Guiding preventative wildland fire mitigation policy and decisions with an economic modeling system
The protection of private residences from wildland fire produces high levels of cost and safety risk to firefighters, especially with the expanding ex-urban settlement pattern in the wildland urban interface (WUI). Economic information on probable structure losses can help guide efficient wildfire management, policy, and investments. However, no single existing modeling tool is capable of accurately predicting existing wildland fire ignition risk to WUI residences, nor are there broadly accepted models to calculate needed investments to reduce risk to WUI structures. To fill this void, a representative set of rural residences in western Montana was selected to estimate a baseline, 30-year wildland fire ignition hazard and the cost effectiveness of optional investments to reduce risk from wildfire damage to these residences. The study applied a modeling system combining outputs from a structure ignition assessment model (SIAM) with wildland fire probabilities from an ecological disturbance model (SIMPPLLE). Results indicate that the probability of structure damage to a home when a fire visits a residence is 1.0 under conditions of extreme wildland fire weather. This contrasts with the low probabilities (0-0.05) that wildland fire will reach vegetation surrounding the residence. Cost-effectiveness analysis of two suites of preventative mitigation strategies demonstrated that home mitigation zone investments (modifying houses or fuels within 30.5Â m (100Â ft) of a residence) are generally more cost effective in reducing risk to WUI structures than investments in silvicultural operations in surrounding forests (within 2.4Â km (1.5Â mi) of homes). The effectiveness of the mitigation options in modifying average home loss due to wildfire ranges from negative 19.6% to positive 63% (some silvicultural treatments did increase the probability of wildfire in simulations). While both home ignition zone mitigations and silvicultural treatments can markedly reduce wildland fire hazard estimates, the former appear to provide a more pronounced reduction in hazard as correlated with expenditures.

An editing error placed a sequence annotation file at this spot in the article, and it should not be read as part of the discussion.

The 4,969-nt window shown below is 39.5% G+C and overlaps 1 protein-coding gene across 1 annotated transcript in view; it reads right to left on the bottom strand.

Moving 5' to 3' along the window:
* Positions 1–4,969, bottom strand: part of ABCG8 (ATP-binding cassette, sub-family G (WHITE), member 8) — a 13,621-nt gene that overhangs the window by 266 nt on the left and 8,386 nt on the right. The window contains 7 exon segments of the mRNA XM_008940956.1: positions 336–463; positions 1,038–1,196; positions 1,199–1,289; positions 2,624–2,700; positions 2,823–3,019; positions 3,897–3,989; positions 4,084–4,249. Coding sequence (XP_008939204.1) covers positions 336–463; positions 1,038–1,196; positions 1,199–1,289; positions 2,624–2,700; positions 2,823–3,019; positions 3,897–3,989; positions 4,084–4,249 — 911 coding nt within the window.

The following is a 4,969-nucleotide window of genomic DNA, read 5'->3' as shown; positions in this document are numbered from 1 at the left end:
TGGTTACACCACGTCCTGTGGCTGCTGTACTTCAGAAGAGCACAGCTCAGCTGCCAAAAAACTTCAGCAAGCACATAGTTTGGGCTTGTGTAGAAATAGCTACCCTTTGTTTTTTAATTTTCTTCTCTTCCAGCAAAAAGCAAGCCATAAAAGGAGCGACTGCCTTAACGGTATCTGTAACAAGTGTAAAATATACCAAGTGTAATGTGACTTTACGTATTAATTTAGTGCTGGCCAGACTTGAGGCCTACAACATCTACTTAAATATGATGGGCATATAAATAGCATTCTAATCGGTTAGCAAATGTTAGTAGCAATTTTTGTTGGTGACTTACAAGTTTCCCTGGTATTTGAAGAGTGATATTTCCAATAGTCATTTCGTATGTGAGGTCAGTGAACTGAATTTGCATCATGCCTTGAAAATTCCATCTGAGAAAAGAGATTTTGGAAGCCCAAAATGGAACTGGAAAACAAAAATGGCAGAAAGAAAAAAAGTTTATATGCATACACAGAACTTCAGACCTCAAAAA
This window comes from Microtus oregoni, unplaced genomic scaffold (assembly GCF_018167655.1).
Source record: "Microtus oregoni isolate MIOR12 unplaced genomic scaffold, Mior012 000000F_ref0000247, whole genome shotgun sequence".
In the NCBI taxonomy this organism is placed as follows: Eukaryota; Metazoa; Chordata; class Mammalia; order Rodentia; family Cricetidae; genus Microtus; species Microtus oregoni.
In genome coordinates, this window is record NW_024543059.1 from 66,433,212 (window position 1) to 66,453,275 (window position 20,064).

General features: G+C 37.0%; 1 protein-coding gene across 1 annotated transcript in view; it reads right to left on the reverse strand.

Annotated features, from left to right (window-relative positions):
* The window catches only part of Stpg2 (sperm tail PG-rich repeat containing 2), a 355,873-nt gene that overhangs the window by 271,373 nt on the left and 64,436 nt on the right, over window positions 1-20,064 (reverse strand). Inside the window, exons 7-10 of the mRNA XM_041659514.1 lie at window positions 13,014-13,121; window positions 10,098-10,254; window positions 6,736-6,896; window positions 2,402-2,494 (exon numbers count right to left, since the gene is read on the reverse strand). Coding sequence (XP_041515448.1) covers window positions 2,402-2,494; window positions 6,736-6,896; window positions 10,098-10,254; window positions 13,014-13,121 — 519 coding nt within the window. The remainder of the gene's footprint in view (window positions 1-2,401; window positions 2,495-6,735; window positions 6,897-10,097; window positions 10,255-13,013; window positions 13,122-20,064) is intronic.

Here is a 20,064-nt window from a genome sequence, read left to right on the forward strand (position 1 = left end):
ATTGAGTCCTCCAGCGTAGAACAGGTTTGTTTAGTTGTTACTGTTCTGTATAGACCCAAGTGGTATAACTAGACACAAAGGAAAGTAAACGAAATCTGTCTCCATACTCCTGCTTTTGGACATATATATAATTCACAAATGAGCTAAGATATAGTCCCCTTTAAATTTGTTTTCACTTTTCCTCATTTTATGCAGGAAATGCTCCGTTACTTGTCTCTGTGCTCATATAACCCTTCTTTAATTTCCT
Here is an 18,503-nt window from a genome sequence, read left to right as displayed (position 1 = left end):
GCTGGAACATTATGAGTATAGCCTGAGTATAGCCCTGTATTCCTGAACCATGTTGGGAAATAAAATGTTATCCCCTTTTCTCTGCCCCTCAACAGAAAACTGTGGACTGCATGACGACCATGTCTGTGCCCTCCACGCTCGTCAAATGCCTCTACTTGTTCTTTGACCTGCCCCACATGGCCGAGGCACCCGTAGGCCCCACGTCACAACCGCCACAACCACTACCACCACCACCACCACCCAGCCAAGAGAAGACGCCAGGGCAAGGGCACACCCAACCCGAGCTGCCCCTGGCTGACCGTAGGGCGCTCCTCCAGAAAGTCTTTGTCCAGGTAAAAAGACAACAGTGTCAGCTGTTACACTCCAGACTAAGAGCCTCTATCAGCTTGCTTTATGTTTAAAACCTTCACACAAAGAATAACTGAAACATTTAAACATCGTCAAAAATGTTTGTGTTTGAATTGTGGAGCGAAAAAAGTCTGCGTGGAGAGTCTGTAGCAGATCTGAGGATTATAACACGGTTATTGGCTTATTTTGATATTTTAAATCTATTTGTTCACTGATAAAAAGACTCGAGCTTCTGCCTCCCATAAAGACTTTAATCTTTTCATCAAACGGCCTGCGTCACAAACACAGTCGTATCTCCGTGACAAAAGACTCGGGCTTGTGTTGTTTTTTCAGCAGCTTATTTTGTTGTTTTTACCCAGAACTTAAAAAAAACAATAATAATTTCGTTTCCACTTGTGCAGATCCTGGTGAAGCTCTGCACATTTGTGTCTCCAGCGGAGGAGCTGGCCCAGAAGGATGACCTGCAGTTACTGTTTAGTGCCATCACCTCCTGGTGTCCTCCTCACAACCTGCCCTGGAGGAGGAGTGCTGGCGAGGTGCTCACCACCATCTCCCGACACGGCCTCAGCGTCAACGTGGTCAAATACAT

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- Geoffrey H. Donovan & Patricia A. Champ & David T. Butry, 2007. "Wildfire Risk and Housing Prices: A Case Study from Colorado Springs," Land Economics, University of Wisconsin Press, vol. 83(2), pages 217-233.
- Loomis, John, 2004. "Do nearby forest fires cause a reduction in residential property values?," Journal of Forest Economics, Elsevier, vol. 10(3), pages 149-157, November.
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